By Melinda Munson
The Skagway Borough Assembly unanimously passed Resolution 22-15R on June 2, earmarking $200,000 in subsidies for two licensed childcare start-ups in Skagway.
The funding comes amid a child care crisis in Skagway that Assemblymember Reba Hylton, sponsor of the resolution, said has been a chronic issue.
“When I first found out I was pregnant 10 years ago, before I told my own mother, I went to Grandma Linda and secured my spot to get childcare, because I knew that I could not make it in this community without her help,” Hylton said.
With the closing of Mighty Munchkins Daycare earlier this year, Skagway is left with Linda Calver’s year-round service, Little Cherubs Daycare, and seasonal providers Little Buck-a-roo Daycare and Little Dippers Learning Center.
Little Dippers, which leases a municipal-owned building, is not associated with the borough and is managed by Skagway Child Care Council. The center opened early this season to serve the children who formerly attended Mighty Munchkins. Due to staff shortages, the facility is open limited hours, 10 a.m. to 4 p.m., at the time of deadline.
“I don’t think I need to spell out why those hours of operation simply do not work for most working people. Six hours a day, four days a week is just not enough,” said parent Anna Nelson.
“…No blame passed whatsoever. I am just saying that it is not enough,” she said.
Residents worry what will happen in the fall when Little Dippers and Little Buck-a-roo shut their doors for the year.
And many wonder when Calver, otherwise known as Grandma Linda, will retire. She has been in the business long enough to have babysat some of her client’s parents.
“I have heard that I am quitting, but I’m not quitting for probably a couple more years. But I have heard that rumor. Even my grandson said that to me yesterday,” she joked.
At the May 11 Health, Education and Welfare (HEW) meeting, Borough Manager Brad Ryan asked Skagway Childcare Council President Kaitlyn Jared if Little Dippers would extend its hours and services if the municipality gave them funding, citing $100,000 as an example for discussion purposes.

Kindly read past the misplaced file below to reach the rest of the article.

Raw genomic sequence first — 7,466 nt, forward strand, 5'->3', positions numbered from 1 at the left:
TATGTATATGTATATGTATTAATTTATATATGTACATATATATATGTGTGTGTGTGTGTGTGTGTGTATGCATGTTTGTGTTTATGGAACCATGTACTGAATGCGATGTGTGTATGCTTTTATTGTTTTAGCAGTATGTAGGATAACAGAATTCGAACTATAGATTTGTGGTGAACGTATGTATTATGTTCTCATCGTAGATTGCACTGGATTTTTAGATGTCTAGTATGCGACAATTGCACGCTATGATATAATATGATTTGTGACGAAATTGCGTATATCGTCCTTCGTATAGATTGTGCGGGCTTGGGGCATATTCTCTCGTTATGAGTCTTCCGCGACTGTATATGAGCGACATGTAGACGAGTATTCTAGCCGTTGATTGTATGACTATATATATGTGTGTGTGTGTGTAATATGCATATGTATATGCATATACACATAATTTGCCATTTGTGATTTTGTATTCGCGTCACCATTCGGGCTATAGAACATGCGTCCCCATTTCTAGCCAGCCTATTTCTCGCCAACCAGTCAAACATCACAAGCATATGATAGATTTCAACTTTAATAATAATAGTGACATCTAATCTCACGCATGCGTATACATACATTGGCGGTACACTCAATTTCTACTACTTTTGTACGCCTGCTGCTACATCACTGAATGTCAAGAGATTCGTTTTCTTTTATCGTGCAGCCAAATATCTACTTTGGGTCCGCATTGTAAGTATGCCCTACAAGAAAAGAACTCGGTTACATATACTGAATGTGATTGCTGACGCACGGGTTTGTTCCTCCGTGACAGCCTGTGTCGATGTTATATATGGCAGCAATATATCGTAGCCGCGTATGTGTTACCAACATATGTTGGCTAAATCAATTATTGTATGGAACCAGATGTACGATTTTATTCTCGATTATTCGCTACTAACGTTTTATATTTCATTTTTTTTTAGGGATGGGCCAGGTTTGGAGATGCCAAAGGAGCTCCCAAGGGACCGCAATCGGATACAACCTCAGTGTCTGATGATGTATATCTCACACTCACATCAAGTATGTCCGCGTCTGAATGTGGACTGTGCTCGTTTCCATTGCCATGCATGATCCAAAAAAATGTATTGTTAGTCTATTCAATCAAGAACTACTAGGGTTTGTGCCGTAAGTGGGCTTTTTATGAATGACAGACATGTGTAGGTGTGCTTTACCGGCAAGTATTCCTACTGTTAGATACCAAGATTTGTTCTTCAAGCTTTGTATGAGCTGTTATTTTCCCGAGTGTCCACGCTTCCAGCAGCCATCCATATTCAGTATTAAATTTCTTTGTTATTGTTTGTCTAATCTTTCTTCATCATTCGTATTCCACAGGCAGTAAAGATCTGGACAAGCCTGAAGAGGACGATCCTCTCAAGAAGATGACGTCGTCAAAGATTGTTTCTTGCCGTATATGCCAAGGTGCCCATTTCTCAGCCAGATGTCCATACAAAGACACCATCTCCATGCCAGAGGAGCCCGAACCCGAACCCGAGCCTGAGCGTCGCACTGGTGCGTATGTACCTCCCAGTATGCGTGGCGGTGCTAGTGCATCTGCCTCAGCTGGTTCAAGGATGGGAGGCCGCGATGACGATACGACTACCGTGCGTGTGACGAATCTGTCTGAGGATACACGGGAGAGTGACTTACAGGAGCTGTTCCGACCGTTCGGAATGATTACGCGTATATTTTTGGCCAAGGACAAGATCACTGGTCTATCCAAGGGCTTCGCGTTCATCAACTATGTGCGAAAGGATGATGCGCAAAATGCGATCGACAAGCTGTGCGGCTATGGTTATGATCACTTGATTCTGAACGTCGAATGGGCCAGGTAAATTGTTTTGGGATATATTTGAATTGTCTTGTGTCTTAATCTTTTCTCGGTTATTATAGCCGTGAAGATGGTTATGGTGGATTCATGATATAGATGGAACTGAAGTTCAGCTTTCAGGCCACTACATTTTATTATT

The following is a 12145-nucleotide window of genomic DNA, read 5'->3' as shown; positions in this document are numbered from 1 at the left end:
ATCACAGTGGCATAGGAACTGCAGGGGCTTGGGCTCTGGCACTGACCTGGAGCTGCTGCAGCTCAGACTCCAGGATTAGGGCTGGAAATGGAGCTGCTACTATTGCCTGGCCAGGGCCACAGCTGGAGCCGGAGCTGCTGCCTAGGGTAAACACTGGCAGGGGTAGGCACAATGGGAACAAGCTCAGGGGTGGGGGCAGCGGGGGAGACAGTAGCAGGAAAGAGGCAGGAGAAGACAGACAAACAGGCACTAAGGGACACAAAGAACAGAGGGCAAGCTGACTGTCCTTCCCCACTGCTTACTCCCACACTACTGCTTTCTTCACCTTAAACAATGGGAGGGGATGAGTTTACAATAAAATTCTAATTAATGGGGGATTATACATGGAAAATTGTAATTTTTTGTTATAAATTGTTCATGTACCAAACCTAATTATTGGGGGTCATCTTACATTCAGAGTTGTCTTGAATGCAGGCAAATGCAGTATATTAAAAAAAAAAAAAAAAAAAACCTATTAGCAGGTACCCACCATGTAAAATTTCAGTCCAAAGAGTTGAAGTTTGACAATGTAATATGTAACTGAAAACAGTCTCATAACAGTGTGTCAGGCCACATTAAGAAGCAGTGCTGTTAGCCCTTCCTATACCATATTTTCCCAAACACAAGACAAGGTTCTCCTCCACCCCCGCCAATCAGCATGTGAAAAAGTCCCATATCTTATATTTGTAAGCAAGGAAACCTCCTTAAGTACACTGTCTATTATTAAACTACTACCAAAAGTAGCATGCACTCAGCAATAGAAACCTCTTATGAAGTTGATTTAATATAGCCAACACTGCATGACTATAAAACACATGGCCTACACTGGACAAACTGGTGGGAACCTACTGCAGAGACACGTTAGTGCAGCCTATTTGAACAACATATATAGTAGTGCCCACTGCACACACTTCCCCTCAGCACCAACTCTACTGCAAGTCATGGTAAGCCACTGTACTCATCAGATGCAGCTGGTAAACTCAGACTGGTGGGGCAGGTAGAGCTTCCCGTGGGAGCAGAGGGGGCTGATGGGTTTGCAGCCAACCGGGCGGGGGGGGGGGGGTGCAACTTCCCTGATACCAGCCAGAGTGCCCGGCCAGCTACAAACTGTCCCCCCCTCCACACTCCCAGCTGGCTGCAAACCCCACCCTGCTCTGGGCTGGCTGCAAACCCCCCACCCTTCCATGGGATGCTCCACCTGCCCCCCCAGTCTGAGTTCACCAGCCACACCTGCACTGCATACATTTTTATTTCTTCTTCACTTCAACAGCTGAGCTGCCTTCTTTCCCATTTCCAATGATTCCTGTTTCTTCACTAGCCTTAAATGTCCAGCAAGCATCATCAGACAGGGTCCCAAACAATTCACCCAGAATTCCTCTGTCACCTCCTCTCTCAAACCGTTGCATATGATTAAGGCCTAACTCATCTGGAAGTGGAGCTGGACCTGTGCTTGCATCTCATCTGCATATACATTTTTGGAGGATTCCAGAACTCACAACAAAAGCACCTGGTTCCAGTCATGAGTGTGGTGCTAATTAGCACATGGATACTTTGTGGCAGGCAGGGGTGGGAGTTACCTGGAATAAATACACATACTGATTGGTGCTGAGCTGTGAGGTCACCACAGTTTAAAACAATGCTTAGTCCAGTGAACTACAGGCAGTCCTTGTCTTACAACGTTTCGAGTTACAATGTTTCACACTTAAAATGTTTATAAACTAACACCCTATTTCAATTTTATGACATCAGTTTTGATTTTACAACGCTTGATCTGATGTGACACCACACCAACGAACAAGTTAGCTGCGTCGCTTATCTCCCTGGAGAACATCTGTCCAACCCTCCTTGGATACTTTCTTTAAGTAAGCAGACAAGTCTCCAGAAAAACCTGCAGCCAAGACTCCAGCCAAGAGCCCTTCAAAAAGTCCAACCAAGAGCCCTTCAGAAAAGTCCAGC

“What we don’t want to do is take a bunch of money, pay people higher wages, then not be able to maintain that,” Jared said.
“How would it look if Dippers had deeper pockets and someone left their job to come to us?” she added.
Jared said the child care council hasn’t been made an official offer and “we haven’t refused or declined anything. We’re still processing it.”
Resolution 22-15R, meant to expand the number of year-round childcare providers in town, would give $100,000 each to two newly licensed daycares with a minimum of 10 children enrolled monthly, operating 11 months out of the year. The facilities would receive $40,00 the first year and $20,000 the next three years.
A second resolution, 22-16R, also proposed by Hylton, was tabled and sent to the Finance Committee for review. If passed, the legislation would provide stipends for licensed daycare facilities open a minimum of five consecutive months per year. Each child four or under would qualify the center for $300 per month and each child five and older would qualify the center for $250 per month.
Calver told HEW the additional funds would go towards hiring more staff to increase capacity and covering operating costs.
Hylton said she’s proud of the legislation and hopes it makes life easier for Skagway parents.
“In addition to the amount of families that are already leaving Skagway, this childcare crisis is now at a boiling point, and it will be the main reason that more will go. I hope ours isn’t included in that. But I don’t know at this point. It is getting extremely hard to raise a family here,” Nelson said.